Exodus 6 Devotional
by Pastor Mark Hudson
The exodus is a God-centered, theological event. If you know American history, you know the exodus is referred to by many groups as they seek release from bondage. There are certainly parallels with many non-Biblical events but notice how God-centered the Exodus is:…what I will to Pharaoh v. 1; I am the Lord v. 2; I appeared to . . . v. 3; I also established my covenant v. 4; I have heard . . .I have remembered my covenant v. 5; I am the Lord, and I will bring you out . . . I will deliver you . . . I will redeem you . . . with great acts of judgment v. 6; I will take you to be my people, and I will be your God, and you shall know that I am the Lord your God, who brought you out . . . v. 7; I will bring you into the land v. 8. And you can keep going.
This is to emphasize that of the many things you can say about the exodus, God is the reason for the exodus. Without God, there is no leaving from Egypt, Moses is no great leader, and the Hebrews never receive the law and do not enter the promised land. This is all God. God, the holy, righteous, just, loving, God is exalted for everyone to worship.
If you read the Bible and do not love God, learn about God and draw close to God through faith you are missing the point. We read the Bible to grow close to Him and to place our faith in His Son. Read, but read in faith looking for what the author is stressing. What a loss if in going to church, reading the Bible, and being in small groups, we fail to love this great God? What if we still live a self-centered life? What tragedy if our God is small and only serves to make us happy. Don’t let this happen to you. Live for the glory of God.
Notice also the reluctance of Moses. Moses was a great leader who demonstrated faith, patience, love, and dedication. But he started out a bit squeamish, shall we say. But don’t judge how Moses started; judge him at the end of his life. It wouldn’t hurt us to remember that God uses people like you and me and God shows Moses grace. We should show that same grace to others around us. Don’t pick fruit until it is ripe. Moses was no kid at this time. Maybe you think someone should step up or do better and you are tempted to dismiss them. Hold back your judgment, pray for them, and see what God will do in and through them. People might be doing the same for you.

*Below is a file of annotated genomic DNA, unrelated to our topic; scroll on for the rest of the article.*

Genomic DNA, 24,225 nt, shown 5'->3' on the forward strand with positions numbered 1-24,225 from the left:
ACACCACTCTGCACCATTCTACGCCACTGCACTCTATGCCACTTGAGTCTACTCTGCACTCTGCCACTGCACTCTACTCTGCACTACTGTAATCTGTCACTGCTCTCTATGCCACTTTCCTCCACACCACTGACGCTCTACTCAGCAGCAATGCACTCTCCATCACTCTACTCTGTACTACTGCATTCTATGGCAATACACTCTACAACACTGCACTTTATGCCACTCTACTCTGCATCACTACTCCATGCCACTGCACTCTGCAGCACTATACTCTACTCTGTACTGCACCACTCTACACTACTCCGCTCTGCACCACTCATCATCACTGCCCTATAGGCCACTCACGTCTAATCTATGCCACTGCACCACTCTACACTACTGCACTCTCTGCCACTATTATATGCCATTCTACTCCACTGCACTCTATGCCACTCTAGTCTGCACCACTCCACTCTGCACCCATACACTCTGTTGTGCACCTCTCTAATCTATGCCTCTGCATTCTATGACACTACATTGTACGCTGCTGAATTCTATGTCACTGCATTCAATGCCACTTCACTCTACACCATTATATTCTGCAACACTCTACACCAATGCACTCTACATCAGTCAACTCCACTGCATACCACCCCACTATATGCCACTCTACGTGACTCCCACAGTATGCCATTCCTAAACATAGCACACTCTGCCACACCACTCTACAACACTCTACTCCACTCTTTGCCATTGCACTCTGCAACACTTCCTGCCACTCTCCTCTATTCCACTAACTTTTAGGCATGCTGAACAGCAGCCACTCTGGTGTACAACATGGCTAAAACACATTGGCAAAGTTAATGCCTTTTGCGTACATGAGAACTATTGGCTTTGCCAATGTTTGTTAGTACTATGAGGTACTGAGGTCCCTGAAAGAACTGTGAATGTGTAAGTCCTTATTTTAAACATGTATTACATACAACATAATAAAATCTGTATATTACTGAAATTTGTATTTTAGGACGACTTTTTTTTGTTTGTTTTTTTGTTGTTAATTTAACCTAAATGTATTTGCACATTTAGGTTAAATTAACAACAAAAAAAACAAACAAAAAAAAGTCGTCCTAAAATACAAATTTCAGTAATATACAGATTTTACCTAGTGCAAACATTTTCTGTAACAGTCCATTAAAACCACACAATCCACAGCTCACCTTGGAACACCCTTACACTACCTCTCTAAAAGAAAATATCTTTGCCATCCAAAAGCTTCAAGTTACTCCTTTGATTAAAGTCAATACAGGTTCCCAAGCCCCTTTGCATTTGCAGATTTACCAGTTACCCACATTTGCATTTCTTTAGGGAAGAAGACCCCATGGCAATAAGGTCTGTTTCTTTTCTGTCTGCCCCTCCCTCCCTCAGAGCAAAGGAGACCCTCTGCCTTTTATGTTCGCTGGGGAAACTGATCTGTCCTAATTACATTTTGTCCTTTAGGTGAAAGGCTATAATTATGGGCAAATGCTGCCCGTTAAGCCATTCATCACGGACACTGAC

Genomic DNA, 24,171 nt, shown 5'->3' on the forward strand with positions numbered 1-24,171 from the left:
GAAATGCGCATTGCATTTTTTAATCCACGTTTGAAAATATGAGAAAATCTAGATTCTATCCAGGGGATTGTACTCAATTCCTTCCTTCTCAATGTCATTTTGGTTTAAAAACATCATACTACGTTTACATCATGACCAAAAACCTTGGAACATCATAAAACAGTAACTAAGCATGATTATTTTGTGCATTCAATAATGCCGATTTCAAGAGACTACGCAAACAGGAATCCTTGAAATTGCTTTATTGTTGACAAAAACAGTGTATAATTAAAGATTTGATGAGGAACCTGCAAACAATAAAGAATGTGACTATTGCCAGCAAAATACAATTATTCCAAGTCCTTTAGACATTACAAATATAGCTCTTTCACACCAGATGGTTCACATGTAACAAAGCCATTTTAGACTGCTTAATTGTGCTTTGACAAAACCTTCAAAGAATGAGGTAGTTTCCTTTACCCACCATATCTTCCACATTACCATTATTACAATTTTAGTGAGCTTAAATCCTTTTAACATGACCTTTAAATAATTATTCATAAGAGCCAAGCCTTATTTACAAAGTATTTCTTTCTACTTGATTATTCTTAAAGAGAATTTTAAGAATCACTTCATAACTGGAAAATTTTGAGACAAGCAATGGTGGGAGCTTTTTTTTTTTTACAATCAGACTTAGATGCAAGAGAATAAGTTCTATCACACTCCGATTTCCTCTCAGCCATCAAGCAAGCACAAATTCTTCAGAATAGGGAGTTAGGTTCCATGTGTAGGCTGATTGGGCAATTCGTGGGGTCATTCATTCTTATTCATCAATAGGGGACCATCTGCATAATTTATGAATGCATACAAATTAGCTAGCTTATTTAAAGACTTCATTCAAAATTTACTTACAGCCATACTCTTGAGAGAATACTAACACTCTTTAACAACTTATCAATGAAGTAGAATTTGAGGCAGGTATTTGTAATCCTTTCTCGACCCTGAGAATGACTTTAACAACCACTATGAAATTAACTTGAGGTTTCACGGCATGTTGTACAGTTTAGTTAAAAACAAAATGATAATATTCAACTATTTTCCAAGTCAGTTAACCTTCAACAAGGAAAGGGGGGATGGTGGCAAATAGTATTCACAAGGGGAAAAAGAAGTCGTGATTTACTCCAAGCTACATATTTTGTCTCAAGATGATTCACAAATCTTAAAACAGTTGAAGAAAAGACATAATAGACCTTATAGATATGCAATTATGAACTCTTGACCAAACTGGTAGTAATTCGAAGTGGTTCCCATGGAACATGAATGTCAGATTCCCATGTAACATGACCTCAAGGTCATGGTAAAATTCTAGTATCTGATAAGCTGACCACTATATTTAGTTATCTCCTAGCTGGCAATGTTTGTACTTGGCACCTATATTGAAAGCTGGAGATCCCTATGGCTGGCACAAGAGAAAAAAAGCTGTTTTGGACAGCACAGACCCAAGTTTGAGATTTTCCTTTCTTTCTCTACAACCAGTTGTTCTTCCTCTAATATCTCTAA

Now what about this genealogy? See this diagram from a website I visited.
There a few observations about this genealogy we can make. First, it seems to give legitimacy to Aaron. As Durham writes in the Word Biblical Commentary, “the purpose of the genealogy of 6:14-25 is thus the authentication of Aaron as nobly descended from Jacob/Israel through his third son, Levi, and thus a worthy partner for Moses in the momentous negotiations about to take place in Egypt” p. 83-84.
Aaron, of course, is a rather perplexing figure. Again quoting Durham, Aaron “can be presented both as a custodian of the revelation concerned with Israel’s worship and also as a leading figure in Israel’s first great apostasy and their first breaking of Yahweh’s covenant expectations (Ex 32:1ff) p. 83.
A careful reader will also note that this is probably a genealogy of mixed origin (The Old Testament Library: The Book of Exodus. Brevard S Childs p. 116). The author is piecing together various genealogies for his special purpose. The author wants to show that Moses and Aaron are descendants of the tribe of Levi; that they are true priests.
But they are also mere men. We know what a godly man Moses was. Aaron certainly had his shining moments of courage speaking to Pharaoh. These two did great things together over decades of service. But they had their flaws like all of us. Aaron will forever be associated with the golden calf. Moses, as great as he was, was not allowed to enter the Promise Land.
Thank God for the people who teach and encourage you. Show them your appreciation often. But the best of those leaders will continue to disappoint. All parents, spouses, pastors, and elders serve best when they point you to Christ. He will never disappoint.